Tennessee GLBT African Americans cite differing priorities

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“God does not require us to achieve any of the good tasks that humanity must pursue. What God requires of us is that we not stop trying.” – Bayard Rustin

Open almost any GLBT periodical and among the articles, ads, and opinions you will find few representations of people of color. And why only during the show’s final season did a regular black character appear on “Will and Grace?” Granted, any Taye Diggs is better than none at all.

It’s difficult to make generalizations about the broader GLBT community and culture from glossy pictures and sitcoms, but for many GLBT people of color the generalization is accurate.

Where are people of color? How are we integrated into GLBT society? Why are we relegated to the sidelines of Black and Latin club nights, the music or crime pages of mainstream GLBT magazines and newspapers, and only publicly visible in the raging debates about the Down Low and sky high HIV infection rates?

Why are people of color invisible within—and even cautious of—mainstream LGBT society?

Originally, this article was to be about the Knoxville-based People of Color Caucus and their work in building bridges between GLBT communities of color and the mainstream GLBT community. However, as I talked to GLBT people of color across Tennessee, it became obvious that there is a larger issue.

That issue is how the concerns of race and class play out in the activities of GLBT groups and organizations, as well as the larger GLBT community.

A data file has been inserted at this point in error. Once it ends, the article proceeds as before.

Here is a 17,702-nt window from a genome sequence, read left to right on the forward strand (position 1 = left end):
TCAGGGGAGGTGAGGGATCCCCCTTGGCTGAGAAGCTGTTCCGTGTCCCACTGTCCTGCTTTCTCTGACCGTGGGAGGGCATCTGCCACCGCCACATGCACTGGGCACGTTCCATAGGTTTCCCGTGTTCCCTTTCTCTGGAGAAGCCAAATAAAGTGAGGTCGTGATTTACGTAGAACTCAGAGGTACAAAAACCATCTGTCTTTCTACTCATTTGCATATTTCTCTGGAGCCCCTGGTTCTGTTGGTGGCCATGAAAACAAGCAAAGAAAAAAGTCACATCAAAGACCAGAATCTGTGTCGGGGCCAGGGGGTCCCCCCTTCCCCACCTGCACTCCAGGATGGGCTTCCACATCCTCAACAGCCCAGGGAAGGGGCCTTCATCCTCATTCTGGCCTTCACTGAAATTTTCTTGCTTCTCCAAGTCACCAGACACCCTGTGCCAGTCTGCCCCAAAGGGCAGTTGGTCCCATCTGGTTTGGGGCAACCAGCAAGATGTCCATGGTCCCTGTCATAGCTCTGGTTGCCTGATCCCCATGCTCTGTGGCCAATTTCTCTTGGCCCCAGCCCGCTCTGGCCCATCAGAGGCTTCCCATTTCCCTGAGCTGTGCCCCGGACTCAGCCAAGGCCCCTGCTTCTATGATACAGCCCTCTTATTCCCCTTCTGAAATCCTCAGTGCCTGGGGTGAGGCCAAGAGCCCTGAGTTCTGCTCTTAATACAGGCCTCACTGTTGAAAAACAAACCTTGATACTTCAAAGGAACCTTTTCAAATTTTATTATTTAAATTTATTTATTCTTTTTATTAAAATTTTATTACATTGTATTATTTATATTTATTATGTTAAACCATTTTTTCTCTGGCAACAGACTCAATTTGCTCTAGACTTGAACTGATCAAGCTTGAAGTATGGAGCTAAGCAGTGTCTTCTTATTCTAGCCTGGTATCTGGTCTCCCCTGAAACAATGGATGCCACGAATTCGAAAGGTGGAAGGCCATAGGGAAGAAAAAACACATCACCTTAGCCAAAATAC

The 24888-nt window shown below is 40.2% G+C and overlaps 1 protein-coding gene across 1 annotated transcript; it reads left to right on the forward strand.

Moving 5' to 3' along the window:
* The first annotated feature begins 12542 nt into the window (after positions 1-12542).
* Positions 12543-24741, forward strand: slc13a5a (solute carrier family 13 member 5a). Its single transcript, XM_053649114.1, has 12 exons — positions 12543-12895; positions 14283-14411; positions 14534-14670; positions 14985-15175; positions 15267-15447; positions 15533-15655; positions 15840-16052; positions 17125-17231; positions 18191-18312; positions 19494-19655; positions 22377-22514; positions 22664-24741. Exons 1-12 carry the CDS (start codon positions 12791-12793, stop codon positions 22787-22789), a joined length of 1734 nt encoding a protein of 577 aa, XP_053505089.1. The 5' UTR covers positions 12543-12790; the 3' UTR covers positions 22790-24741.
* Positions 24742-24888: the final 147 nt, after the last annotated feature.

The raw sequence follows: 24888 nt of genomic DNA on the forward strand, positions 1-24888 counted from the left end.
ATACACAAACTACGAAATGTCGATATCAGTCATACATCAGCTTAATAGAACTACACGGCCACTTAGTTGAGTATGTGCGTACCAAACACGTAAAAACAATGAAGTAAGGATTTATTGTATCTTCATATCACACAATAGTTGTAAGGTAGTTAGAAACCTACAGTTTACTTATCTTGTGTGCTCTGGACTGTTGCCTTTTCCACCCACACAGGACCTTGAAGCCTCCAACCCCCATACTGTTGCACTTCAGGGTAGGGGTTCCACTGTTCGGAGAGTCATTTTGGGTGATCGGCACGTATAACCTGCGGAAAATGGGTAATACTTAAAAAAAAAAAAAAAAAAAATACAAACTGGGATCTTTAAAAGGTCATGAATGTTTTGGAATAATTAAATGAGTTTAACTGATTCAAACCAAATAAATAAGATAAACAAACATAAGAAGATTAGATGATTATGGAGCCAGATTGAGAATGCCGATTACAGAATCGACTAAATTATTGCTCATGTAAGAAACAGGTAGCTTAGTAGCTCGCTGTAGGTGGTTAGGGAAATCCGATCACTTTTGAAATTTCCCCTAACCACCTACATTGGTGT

One of my best friends asked me a couple of days ago, “Can gay people be racist?” Initially, the question hit me like the time my nephew asked if there was really a Santa Claus. I felt compelled to tell the truth, but knew that doing so would shatter a well-placed and purposeful façade. I came clean and answered, “Hell, yes.”

Gay people are racist, sexist, classist, ageist, and able-ist. There is no “ism” exhibited in the broader American society that is not mirrored in the GLBT community. I should add anti-immigrant to the above list as well. After all, we are Americans and heirs to centuries of institutional racism, prejudice, and white privilege. It will take much more than a rainbow flag to wipe the slate clean and level the playing field.

So where are gay people of color? A couple of months ago I attended a lobbying training session in Chattanooga hosted by the Tennessee Equality Project. The goal of the workshop was to train people across the state to assist in lobbying against the upcoming marriage amendment. I was the only African American person in attendance, which I pretty much expected even though Chattanooga has a good-sized LGBT population of color. Isn’t marriage a priority for all GLBTs regardless of race?

It is not.

The core survival issues faced by people of color are often not a priority or policy concern for the larger GLBT culture; and, if these issues are addressed, it is not within the context of race and class.

Black and brown people, including GLBTs, are often double-dealing with contemporary economic, policy, and social concerns such as inadequate healthcare, high unemployment, and lack of affordable housing. Add racism to the mix and the picture becomes bleaker.

The National Black Justice Coalition – the nation’s premiere African American GLBT civil rights organization – estimates that there are 85,000 plus Black same-sex households in the United States. As conservative Republicans, their Democratic allies, and the religious right gear up for another vote on the Federal Marriage Amendment, GLBT civil rights organizations also prepare for the fight. One might ask, “Where are the African American and Latino lesbians and gays in the struggle for marriage equality? Where are their images in public relations materials? Where are the black and brown marriage spokespersons? Where are the 85,000 plus Black same sex households?”